In a previous study, we demonstrated that the hydro extract of Mao Jian Green Tea (MJGT) promotes gastrointestinal motility. In this study, the effect of MJGT ethanol extract (MJGT_EE) in treating irritable bowel syndrome with constipation (IBS-C) in a rat model constructed via maternal separation combined with an ice water stimulation was investigated. First, a successful model construction was confirmed through the determination of the fecal water content (FWC) and the smallest colorectal distension (CRD) volume. Then, the overall regulatory effects of MJGT_EE on the gastrointestinal tract were preliminarily evaluated through gastric emptying and small intestinal propulsion tests. Our findings indicated that MJGT_EE significantly increased FWC (p < 0.01) and the smallest CRD volume (p < 0.05) and promoted gastric emptying and small intestinal propulsion (p < 0.01). Furthermore, mechanistically, MJGT_EE reduced intestinal sensitivity by regulating the expression of proteins related to the serotonin (5-hydroxytryptamine; 5-HT) pathway. More specifically, it decreased tryptophan hydroxylase (TPH) expression (p < 0.05) and increased serotonin transporter (SERT) expression (p < 0.05), thereby decreasing 5-HT secretion (p < 0.01), activating the calmodulin (CaM)/myosin light chain kinase (MLCK) pathway, and increasing 5-HT4 receptor (5-HT4R) expression (p < 0.05). Moreover, MJGT_EE enhanced the diversity of gut microbiota, increased the proportion of beneficial bacteria, and regulated the number of 5-HT-related bacteria. Flavonoids may play the role of being active ingredients in MJGT_EE. These findings suggest that MJGT_EE could serve as a potential therapeutic pathway for IBS-C. Full article
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Review

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25 pages, 16028 KiB  
Review
Bioactive Compounds and Health-Promoting Properties of Elephant Apple (Dillenia indica L.): A Comprehensive Review
by Deepanka Saikia, Radhakrishnan Kesavan, Baskaran Stephen Inbaraj, Praveen Kumar Dikkala, Prakash Kumar Nayak and Kandi Sridhar
Foods 2023, 12(16), 2993; https://doi.org/10.3390/foods12162993 - 8 Aug 2023
Cited by 3 | Viewed by 3425
Abstract
Elephant apple (Dillenia indica L.) grows wild in Southeast Asia’s forests, including in China, India, Nepal, Bangladesh, and Sri Lanka. Elephant apples are considered essential fruit crops because of their high nutritional value, which includes high levels of vitamin C, carbohydrates, fats, [...] Read more.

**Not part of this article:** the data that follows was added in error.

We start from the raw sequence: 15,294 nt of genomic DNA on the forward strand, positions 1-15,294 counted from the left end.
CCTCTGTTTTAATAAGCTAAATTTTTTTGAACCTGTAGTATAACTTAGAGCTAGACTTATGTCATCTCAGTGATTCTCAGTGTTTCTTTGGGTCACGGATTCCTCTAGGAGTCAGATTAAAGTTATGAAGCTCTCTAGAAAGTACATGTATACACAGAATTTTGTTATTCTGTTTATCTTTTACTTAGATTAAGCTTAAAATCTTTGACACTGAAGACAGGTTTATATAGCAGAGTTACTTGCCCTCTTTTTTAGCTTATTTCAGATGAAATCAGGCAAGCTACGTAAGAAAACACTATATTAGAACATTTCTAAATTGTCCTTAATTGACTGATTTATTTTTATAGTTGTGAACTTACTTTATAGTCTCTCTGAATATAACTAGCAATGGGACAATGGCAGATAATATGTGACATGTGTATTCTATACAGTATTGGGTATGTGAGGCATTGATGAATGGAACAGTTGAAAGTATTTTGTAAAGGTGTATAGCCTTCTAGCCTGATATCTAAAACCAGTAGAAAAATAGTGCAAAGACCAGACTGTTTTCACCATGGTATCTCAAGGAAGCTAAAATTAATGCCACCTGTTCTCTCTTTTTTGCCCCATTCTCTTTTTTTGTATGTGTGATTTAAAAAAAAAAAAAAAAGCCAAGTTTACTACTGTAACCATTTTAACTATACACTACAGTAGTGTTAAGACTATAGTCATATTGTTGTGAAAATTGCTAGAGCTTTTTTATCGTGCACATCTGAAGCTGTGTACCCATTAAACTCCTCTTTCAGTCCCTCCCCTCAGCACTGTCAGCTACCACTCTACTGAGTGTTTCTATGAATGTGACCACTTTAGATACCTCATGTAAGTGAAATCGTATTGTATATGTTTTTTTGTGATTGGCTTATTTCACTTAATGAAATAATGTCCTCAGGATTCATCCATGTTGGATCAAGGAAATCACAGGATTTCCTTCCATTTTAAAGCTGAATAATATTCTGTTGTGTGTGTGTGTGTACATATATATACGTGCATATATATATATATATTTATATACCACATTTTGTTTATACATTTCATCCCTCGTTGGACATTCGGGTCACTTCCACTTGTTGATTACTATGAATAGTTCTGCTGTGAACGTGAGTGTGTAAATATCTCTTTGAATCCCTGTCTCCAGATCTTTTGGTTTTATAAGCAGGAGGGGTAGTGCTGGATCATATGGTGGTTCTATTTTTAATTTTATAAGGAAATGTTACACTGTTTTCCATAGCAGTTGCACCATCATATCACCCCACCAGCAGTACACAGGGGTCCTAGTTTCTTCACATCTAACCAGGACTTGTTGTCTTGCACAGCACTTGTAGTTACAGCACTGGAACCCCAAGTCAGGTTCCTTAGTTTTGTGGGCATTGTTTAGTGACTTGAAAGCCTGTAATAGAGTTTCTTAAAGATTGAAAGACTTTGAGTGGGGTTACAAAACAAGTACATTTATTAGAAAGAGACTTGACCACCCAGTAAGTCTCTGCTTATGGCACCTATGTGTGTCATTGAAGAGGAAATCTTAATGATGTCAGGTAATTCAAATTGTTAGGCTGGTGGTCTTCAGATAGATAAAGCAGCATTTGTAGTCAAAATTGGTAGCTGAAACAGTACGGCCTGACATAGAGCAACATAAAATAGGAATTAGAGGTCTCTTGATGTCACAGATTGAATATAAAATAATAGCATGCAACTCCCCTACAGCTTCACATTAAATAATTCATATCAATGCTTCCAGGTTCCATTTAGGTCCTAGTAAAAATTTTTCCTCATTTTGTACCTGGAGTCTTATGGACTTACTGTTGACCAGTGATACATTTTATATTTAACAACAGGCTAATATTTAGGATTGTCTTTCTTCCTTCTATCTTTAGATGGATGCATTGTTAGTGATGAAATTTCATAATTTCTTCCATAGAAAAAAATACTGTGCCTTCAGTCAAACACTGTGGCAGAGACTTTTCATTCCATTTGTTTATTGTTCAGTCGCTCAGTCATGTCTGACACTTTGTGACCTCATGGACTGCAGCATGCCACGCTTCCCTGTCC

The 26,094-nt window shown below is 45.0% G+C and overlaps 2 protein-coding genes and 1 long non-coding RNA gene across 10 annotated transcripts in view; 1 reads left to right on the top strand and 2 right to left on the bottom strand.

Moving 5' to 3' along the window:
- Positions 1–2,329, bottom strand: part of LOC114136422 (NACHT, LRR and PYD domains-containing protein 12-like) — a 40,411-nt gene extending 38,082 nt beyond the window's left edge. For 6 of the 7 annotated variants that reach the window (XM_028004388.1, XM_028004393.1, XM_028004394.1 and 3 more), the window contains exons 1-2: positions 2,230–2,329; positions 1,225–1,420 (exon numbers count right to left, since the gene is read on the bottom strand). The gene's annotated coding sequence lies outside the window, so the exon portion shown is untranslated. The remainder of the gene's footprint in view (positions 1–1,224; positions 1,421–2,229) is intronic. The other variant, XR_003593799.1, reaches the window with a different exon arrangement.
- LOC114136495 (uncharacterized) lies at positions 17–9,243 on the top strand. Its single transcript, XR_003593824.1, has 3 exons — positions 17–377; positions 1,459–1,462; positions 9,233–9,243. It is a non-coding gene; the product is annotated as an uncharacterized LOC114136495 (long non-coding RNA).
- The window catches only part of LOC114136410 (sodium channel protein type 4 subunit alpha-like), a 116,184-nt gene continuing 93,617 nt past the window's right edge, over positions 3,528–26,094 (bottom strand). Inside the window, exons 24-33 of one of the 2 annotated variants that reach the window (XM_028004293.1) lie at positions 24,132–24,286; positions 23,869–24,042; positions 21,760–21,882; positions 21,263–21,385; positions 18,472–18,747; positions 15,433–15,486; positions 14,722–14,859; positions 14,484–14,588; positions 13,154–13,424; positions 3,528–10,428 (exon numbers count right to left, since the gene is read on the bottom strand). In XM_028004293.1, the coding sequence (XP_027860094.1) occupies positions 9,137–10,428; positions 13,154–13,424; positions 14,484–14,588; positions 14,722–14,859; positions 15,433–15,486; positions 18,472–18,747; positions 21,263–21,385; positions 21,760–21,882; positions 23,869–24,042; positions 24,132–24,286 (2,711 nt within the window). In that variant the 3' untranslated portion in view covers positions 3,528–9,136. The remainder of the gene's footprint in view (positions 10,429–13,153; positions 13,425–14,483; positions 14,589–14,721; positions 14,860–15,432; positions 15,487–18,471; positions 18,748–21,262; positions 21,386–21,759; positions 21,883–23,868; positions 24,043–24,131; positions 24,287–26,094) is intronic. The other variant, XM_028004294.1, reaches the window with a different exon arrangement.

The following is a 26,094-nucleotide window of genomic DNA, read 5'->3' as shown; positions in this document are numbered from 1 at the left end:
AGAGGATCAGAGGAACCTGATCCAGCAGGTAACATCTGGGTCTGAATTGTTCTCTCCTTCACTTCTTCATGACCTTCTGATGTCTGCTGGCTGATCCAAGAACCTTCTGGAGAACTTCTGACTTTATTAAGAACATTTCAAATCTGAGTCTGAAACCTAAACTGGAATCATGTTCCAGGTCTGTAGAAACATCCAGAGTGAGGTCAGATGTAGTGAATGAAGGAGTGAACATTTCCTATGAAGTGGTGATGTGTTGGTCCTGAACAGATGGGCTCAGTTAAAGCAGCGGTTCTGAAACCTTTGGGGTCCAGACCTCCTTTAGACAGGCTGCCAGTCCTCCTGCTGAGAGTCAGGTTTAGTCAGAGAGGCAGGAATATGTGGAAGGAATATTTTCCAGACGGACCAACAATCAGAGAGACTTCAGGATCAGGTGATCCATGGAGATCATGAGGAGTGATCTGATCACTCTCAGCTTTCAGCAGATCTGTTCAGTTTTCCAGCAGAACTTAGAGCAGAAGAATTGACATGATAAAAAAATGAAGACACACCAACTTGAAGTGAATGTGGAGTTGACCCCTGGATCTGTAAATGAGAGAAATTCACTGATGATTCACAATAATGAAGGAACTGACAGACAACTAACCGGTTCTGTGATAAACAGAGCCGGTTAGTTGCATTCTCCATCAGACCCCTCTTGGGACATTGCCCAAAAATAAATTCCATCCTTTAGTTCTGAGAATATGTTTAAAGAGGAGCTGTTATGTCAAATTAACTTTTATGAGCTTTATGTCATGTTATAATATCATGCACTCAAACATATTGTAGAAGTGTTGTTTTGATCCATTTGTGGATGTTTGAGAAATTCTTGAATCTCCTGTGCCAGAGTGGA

Elephant apple (Dillenia indica L.) grows wild in Southeast Asia’s forests, including in China, India, Nepal, Bangladesh, and Sri Lanka. Elephant apples are considered essential fruit crops because of their high nutritional value, which includes high levels of vitamin C, carbohydrates, fats, fibre, protein, minerals, and fatty acids. It is important to understand the nutritional value and health benefits of elephant apples in order to increase fruit intake in people’s daily diets. The present review paper focuses on elephant apple’s phytochemistry, bioactive compounds, therapeutic value, and medicinal capabilities for designing and developing a wide range of food formulations. Proteins, minerals, fats, crude fibre, carbohydrates, vitamin C, tannins, malic acid, and glucose are abundant in the leaves, bark, and fruit of the elephant apple. In addition to nutritional components, many phytochemicals found in elephant apples have been identified as bioactive compounds with a broad range of biological activities, the most prominent of which are antioxidant, anticancer, antidiabetic, and anti-inflammatory properties. Overall, elephant apple is a rich, natural source of bioactive compounds with potential applications in the production of value-added foods and nutraceuticals for disease prevention and management. Full article